Monday, March 4, 2013

Angel Investing: No More 'Stupid Money'

Angel Investing Matures From 'Stupid Money' And No 'Do Diligence'

Silicon Dragon Alley
After reporting from the startup hubs of Asia’s emerging markets for more than a decade, it’s refreshing to see innovation clusters forming closer to home.
I’ve been spending some time interviewing angel investors and entrepreneurs in New York City, hanging out in neighborhood cafes in the Flatiron district and the former meat-packing area around Hudson Street.
Brian Cohen, chairman of the New York Angels group and a lead investor in Pinterest, perhaps best exemplifies this new undercurrent of entrepreneurial energy that’s resurfaced in the Big Apple. I recently interviewed Cohen to get his thoughts on the startup scene in NYC and to hear more about his soon-to-launch book from publisher McGraw-Hill, ”What Every Angel Investor Wants You To Know: An Insider Reveals How To Get Smart Funding For Your Billion Dollar Idea.”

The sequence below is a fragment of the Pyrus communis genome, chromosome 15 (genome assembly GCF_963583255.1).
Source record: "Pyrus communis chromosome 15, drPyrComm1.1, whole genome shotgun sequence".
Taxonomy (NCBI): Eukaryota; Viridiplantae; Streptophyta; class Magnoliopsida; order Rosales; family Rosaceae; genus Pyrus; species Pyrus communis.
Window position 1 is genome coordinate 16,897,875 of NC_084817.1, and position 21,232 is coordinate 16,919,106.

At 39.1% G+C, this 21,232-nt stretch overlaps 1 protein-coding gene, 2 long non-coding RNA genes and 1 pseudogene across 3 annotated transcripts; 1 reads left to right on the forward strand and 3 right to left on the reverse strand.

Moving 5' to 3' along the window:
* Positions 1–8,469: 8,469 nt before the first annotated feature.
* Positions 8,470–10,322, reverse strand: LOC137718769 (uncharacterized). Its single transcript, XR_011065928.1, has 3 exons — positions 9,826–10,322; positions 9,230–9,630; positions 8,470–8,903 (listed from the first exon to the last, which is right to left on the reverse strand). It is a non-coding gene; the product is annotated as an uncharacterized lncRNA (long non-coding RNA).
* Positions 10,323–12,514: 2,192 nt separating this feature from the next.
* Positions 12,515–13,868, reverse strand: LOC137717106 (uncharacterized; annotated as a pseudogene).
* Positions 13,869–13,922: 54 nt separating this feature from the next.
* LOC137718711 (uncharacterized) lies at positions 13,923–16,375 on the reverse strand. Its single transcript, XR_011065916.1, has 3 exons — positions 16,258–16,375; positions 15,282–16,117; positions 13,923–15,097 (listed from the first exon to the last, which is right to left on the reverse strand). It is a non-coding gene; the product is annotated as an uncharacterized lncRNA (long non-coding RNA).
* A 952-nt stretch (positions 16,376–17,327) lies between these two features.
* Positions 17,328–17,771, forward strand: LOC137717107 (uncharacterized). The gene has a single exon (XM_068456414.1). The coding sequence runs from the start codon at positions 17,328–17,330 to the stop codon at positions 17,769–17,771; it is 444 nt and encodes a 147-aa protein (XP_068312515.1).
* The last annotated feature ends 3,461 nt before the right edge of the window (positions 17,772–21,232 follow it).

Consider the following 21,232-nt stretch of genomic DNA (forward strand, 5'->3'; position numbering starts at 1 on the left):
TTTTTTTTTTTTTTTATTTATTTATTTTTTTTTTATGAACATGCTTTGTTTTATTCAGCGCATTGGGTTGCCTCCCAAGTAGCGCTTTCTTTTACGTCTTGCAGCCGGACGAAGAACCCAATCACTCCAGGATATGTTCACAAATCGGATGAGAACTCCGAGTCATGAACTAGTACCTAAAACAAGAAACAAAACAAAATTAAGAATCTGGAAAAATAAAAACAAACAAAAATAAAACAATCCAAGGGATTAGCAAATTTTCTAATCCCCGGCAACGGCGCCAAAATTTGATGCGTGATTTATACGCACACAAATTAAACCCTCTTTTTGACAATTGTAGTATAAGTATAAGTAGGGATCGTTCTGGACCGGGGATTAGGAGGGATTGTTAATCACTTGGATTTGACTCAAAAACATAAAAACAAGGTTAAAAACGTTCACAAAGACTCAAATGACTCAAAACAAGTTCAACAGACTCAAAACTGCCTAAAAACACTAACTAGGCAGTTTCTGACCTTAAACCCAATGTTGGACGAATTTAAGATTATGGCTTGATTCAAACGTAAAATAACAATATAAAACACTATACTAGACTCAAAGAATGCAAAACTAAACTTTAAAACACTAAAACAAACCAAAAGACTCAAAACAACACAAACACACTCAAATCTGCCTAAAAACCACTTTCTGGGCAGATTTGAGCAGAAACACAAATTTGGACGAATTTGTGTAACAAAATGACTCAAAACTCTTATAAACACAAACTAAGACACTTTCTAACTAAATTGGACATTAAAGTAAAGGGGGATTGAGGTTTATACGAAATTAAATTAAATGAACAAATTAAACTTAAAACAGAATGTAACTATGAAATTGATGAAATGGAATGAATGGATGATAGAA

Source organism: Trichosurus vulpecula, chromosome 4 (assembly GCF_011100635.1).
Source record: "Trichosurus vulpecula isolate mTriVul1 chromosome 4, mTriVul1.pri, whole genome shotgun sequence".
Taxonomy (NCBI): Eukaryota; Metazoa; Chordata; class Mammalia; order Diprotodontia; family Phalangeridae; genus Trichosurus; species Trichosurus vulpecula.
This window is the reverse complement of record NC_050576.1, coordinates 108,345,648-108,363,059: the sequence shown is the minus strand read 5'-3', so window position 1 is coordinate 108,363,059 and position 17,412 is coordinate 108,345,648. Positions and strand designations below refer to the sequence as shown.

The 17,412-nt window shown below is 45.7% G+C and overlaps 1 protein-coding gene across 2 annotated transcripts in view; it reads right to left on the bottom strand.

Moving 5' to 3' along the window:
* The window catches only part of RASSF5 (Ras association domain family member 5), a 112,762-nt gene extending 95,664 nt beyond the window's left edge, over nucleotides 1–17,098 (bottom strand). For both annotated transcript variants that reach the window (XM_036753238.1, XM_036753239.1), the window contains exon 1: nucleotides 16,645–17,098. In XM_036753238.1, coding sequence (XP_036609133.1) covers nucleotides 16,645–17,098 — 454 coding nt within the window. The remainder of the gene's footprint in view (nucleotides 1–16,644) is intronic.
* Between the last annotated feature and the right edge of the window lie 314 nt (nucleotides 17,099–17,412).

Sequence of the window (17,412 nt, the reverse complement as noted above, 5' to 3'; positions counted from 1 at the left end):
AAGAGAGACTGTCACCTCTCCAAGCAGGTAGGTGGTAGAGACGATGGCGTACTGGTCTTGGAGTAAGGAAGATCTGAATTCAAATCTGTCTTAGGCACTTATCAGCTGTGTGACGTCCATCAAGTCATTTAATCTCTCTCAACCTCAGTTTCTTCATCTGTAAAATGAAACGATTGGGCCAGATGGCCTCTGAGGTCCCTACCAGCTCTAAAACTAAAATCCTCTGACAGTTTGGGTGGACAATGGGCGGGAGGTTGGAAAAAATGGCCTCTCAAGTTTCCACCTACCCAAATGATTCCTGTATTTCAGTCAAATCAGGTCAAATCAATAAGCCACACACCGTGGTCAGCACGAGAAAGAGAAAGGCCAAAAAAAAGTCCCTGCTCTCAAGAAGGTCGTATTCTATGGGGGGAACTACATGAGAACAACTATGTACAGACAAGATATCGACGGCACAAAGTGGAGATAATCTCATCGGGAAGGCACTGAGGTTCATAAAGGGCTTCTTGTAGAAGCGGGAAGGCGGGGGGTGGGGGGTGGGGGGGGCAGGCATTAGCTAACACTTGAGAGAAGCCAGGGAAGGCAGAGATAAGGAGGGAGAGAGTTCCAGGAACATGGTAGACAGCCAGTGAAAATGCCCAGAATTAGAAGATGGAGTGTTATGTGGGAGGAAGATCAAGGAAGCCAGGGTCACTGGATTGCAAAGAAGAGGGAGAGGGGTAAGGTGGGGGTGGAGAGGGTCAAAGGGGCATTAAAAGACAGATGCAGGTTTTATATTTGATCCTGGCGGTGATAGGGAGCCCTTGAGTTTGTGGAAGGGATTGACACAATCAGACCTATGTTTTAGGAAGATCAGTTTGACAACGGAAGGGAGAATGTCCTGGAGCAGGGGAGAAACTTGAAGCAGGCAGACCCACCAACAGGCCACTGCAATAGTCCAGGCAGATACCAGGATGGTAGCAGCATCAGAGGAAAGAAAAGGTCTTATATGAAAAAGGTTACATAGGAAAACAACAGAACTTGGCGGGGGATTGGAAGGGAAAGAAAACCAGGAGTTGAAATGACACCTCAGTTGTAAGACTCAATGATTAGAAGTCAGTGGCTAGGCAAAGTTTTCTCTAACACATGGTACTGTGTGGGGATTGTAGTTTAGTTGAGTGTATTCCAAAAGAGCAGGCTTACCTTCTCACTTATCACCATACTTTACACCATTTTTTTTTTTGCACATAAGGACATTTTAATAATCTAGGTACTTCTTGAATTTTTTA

The title just about says it all. But Cohen has a lot more anecdotes and insights to share about how angel investing has developed from what used to be ”stupid money.”  We did a Q&A at his office in a cool co-working space – a sign above the kitchen sink with dirty glasses reads “100% of all entrepreneurs who do their own dishes have successful companies.”
What follows is a few excerpts from my chat with Cohen, who’s on our digital media innovator and investor panel here March 21. Keep reading post at Forbes.